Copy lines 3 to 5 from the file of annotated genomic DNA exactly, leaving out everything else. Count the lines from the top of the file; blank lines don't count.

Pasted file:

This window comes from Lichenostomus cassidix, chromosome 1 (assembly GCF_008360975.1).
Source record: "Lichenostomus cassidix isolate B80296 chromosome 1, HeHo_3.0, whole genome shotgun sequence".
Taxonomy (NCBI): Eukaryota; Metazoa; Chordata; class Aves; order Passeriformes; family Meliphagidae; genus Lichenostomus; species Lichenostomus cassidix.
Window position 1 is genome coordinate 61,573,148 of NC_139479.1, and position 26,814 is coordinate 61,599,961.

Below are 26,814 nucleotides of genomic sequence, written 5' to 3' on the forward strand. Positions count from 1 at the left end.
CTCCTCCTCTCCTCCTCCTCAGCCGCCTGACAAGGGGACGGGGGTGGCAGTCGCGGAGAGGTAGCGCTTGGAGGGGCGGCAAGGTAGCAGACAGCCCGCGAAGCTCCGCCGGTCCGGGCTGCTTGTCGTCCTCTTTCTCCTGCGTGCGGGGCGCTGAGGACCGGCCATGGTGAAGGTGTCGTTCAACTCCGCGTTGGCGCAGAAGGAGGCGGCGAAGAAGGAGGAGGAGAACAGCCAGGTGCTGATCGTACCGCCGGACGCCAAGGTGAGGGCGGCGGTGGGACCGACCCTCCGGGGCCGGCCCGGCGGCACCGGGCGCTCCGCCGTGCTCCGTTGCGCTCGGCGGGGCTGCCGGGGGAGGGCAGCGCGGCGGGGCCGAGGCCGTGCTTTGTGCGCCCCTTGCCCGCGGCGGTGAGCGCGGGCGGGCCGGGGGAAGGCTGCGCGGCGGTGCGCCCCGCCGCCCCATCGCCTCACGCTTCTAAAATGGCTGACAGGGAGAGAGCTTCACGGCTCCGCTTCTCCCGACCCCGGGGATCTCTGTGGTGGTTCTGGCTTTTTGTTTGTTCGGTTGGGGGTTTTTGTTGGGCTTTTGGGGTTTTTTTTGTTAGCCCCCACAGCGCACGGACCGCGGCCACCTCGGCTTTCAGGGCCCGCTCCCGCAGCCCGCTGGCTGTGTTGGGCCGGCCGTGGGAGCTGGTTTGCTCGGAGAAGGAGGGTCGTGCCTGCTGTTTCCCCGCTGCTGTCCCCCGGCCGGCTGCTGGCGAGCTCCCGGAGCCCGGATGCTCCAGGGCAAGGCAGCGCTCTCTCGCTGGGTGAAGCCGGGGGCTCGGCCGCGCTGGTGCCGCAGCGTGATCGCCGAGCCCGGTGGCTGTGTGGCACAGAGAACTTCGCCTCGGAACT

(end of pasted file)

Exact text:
Taxonomy (NCBI): Eukaryota; Metazoa; Chordata; class Aves; order Passeriformes; family Meliphagidae; genus Lichenostomus; species Lichenostomus cassidix.
Window position 1 is genome coordinate 61,573,148 of NC_139479.1, and position 26,814 is coordinate 61,599,961.

Below are 26,814 nucleotides of genomic sequence, written 5' to 3' on the forward strand. Positions count from 1 at the left end.